Making our Case ~ The First in a Series of Articles
The national Tourette Syndrome Association (TSA), renamed the Tourette Association of America (TAA) in 2015, has established itself as the leading voice worldwide for Tourette syndrome, and it has failed in its mission.
To avoid confusion, throughout this series this organization will most often be referred to as TSA/TAA because many references relate to its operation under the original name.
Tourette’s is a medical condition that traumatizes and disrupts the lives of millions of children and adults. The TSA/TAA has spent many millions in grantss and public donations, yet they have failed to find the cause or cure for this condition. Meanwhile they have stonewalled those who presented viable new avenues to explore.
The medical and scientific advisory boards of this organization have repeatedly been informed by physicians and families that a connection with allergy, the environment, and Tourette syndrome has been observed. Yet they have not robustly explored this area.
Our organization had an informal working relationship with the Tourette Syndrome Association for a number of years. I served as a volunteer liaison on alternative therapies, at their request, until it was clear that we were not able to change their focus. We urged them 20 years ago to pursue studies on the role of the immune system and the environment related to diet, allergens, and toxic chemical exposures, among other issues.
Due to a lack of guidance from the TSA/TAA, doctors continue to instruct patients that Tourette syndrome is an uncurable genetic disorder. Recently the term “environment” has crept into the literature because it is increasingly clear, with new findings and the growing incidence of this disorder, that genetics cannot be fully to blame. But the TSA/TAA has not given guidance to families and professionals on what this might mean. The environment? What aspects of it? What can and should people do?
As an excuse for their lack of action, the organization hides behind the fallback line that “studies don’t support it.” Well, that’s because there aren’t studies. And there aren’t studies because TSA/TAA, as the world leaders, have not communicated to key research institutions about the urgency of studying these issues, nor have they funded them.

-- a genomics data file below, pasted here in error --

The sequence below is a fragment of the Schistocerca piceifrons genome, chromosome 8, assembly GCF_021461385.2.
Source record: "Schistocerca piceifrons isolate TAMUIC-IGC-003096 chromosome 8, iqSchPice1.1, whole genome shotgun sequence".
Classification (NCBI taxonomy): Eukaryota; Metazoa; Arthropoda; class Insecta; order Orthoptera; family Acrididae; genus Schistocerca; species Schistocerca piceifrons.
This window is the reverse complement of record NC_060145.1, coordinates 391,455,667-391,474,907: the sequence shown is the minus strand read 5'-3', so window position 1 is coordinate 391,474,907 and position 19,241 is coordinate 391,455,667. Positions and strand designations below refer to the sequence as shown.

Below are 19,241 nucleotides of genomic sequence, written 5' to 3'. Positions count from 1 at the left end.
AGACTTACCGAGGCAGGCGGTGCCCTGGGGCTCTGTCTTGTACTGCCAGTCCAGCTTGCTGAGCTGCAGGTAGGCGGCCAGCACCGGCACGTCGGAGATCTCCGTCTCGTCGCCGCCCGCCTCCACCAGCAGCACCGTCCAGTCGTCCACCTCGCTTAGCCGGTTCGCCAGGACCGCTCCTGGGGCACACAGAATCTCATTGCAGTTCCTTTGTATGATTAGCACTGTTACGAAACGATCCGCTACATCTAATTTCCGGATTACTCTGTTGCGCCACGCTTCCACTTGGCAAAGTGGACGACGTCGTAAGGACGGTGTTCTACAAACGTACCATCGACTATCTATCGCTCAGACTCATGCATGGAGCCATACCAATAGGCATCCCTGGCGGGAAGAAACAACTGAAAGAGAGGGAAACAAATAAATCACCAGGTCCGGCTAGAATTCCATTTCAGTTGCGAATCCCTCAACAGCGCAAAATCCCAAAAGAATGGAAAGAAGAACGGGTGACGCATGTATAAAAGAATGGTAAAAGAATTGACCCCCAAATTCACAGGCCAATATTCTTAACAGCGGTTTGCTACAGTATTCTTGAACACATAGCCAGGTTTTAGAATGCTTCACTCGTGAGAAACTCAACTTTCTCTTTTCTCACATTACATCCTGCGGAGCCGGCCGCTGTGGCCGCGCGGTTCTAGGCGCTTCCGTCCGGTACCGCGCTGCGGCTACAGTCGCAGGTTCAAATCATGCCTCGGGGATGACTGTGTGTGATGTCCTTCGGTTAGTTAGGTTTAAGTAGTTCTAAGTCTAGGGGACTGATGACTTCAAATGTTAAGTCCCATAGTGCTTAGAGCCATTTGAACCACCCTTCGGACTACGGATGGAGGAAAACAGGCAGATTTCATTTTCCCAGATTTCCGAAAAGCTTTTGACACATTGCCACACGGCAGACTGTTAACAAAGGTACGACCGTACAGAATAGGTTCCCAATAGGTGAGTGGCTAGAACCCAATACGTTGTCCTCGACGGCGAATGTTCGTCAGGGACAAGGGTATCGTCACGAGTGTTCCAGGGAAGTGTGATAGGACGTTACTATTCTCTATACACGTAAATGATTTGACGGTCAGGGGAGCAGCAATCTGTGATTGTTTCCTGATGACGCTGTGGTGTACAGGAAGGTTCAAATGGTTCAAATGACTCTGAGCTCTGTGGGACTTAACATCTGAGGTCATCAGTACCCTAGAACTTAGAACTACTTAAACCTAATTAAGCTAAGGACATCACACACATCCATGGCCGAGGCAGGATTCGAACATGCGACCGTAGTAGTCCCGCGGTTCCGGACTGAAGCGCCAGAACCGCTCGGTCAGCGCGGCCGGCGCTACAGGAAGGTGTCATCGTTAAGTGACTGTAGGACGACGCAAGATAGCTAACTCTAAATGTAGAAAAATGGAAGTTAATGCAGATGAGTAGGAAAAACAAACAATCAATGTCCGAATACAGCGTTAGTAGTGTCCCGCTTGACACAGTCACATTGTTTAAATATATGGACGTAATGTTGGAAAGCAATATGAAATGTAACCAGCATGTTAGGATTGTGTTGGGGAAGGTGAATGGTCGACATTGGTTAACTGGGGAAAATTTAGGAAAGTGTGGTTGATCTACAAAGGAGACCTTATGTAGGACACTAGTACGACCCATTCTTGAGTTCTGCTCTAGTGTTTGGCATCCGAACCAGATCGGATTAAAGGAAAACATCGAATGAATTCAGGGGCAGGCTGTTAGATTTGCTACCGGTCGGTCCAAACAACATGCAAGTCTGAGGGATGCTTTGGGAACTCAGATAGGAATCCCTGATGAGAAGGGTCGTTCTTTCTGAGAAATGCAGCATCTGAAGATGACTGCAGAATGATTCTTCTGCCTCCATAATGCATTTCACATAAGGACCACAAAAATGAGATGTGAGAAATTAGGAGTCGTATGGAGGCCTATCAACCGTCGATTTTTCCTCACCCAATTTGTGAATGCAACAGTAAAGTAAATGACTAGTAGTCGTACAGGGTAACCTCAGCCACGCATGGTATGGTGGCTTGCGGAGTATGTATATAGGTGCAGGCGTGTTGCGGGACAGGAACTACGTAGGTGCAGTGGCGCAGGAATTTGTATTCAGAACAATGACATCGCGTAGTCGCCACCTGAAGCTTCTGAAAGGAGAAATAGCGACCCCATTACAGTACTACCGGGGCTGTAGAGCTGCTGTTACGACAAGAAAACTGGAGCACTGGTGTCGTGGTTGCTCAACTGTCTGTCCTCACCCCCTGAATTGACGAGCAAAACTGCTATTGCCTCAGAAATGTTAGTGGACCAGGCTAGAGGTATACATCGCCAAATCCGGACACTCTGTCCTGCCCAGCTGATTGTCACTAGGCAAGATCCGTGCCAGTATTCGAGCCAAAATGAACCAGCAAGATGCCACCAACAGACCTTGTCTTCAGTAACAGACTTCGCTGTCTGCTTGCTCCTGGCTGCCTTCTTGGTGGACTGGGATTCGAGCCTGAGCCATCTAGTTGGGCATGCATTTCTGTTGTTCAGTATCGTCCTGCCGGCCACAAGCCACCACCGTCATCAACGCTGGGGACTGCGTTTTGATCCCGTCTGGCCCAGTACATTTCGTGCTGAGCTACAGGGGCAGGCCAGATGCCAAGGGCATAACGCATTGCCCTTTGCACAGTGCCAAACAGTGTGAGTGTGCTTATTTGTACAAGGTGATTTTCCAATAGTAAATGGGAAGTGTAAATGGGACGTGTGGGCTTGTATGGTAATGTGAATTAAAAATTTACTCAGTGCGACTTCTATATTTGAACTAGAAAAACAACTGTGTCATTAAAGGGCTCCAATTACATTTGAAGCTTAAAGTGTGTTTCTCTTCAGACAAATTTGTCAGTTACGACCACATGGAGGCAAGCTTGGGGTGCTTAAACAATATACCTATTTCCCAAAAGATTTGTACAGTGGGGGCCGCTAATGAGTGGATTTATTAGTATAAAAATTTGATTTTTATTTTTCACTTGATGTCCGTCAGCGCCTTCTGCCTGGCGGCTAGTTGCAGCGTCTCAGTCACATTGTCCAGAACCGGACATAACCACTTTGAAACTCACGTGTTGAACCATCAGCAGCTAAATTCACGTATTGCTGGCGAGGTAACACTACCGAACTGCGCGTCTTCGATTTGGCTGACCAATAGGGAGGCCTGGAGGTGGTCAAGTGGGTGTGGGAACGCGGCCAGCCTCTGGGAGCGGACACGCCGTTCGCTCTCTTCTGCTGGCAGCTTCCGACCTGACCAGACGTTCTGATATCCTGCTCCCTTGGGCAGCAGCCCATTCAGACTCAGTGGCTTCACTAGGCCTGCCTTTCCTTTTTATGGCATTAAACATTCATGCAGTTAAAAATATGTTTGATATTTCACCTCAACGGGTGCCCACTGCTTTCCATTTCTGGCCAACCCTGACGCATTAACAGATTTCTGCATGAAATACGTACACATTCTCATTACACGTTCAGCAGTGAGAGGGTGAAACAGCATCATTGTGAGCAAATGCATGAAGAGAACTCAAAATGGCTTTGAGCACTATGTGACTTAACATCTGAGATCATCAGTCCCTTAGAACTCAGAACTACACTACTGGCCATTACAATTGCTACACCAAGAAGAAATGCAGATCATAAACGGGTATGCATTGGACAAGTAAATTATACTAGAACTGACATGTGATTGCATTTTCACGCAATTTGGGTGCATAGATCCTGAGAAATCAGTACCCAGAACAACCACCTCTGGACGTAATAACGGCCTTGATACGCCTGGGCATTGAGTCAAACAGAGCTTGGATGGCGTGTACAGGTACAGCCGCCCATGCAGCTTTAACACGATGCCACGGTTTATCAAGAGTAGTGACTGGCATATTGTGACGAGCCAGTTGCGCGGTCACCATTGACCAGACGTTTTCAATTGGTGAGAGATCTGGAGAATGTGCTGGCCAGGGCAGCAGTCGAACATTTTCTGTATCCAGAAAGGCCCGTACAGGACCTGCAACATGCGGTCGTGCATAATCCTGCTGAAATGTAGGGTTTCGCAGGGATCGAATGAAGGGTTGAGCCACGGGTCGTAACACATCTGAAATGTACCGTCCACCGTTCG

The lack of progress in this field is indefensible
It’s a crime for the TSA to profess to be experts and yet let children suffer because they have not told the medical community and the public that allergy could be playing a significant role in Tourette syndrome symptoms. It’s a crime to not provide information on the benefit of exploring the potential role of diet so families can learn if foods might be aggravating symptoms. It’s a crime to not tell families that allergens can aggravate the nervous system and may be triggering tics. It’s a crime to not warn families that toxic chemicals in household and personal products may be adversely impacting their child’s nervous system.
And it’s a crime that a group of researchers in Turkey/MidEast who studied the association between Tourette syndrome, OCD, and allergy in 2014 had to refer to it as a “preliminary study.” After all these years of TSA/TAA leadership, looking at this link is only preliminary. But kudos to the researchers: Yuce M, Guner SN, Karabekiroglu K, Baykal S, Kilic M, Sancak R, Karabekiroglu A. “Association of Tourette syndrome and obsessive-compulsive disorder with allergic diseases in children and adolescents: a preliminary study.” The study abstract is here.
The abstract includes this summary: “This preliminary study shows an association between allergic diseases and TS and/or OCD. The results revealing differences in associations between types of allergic disease (rhinitis or eczema) and neuropsychiatric disorder (tic disorder or OCD) need to be investigated in further studies with higher numbers of participants, and immune markers should be examined.”
In this series we will explore the medical politics and failings of the TSA/TAA that have left patients and families without answers, without substantial progress in this field.
|Read the Other Parts of this Series:|
|Part 1||Part 2||Part 3||Part 4||Part 5|
|Part 6||Part 7||Part 8||Part 9||Part 10|